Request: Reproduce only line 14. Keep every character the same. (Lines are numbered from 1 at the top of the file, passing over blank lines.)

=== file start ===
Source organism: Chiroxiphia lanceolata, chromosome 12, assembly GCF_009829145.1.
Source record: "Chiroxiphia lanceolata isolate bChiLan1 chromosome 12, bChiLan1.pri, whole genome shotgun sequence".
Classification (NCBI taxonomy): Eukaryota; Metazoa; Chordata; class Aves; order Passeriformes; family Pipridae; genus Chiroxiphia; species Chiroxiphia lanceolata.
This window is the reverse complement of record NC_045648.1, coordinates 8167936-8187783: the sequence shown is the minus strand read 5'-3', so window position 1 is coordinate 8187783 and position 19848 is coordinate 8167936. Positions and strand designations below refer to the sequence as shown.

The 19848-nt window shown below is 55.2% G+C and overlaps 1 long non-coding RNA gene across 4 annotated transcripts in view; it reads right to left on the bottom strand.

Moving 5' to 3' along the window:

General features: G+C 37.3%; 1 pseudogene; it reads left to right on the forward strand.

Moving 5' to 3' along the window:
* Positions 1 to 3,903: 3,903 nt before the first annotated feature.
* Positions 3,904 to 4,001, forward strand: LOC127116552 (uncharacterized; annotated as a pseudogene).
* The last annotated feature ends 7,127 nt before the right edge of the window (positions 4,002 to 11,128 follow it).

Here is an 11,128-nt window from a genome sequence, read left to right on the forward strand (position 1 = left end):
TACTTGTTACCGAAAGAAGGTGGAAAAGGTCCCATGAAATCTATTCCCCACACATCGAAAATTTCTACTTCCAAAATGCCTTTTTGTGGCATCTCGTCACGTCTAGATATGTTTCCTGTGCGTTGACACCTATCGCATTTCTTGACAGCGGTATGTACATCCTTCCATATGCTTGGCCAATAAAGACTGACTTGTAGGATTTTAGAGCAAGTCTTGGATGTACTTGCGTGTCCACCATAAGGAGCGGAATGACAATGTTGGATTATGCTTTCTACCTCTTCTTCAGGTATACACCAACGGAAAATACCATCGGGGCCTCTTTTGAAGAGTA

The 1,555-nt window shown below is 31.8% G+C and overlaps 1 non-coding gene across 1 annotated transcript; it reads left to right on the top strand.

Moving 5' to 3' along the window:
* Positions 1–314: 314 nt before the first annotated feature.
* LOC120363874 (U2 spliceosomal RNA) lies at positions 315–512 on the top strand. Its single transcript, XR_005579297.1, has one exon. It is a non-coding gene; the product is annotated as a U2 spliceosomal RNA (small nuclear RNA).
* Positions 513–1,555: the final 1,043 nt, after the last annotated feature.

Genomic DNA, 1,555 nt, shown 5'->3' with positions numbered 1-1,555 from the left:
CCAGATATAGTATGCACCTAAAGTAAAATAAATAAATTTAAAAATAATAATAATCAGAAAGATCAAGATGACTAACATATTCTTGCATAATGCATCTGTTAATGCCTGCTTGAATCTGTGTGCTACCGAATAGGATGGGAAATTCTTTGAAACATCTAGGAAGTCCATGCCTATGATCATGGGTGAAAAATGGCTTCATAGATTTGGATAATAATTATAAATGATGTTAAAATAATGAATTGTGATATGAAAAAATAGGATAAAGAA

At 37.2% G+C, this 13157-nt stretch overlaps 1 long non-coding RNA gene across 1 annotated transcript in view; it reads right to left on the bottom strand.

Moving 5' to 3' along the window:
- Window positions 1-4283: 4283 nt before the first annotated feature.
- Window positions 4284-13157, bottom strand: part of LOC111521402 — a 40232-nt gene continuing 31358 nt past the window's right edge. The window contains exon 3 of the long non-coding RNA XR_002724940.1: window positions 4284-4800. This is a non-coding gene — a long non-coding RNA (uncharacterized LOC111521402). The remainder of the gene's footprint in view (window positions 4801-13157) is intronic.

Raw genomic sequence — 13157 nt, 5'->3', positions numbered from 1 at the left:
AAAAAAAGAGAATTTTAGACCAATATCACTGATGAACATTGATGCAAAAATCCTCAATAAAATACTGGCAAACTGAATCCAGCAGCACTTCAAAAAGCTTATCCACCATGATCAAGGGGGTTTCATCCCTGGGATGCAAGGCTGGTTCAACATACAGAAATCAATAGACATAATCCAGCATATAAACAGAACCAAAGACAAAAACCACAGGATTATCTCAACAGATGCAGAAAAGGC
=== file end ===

The 1,555-nt window shown below is 31.8% G+C and overlaps 1 non-coding gene across 1 annotated transcript; it reads left to right on the top strand.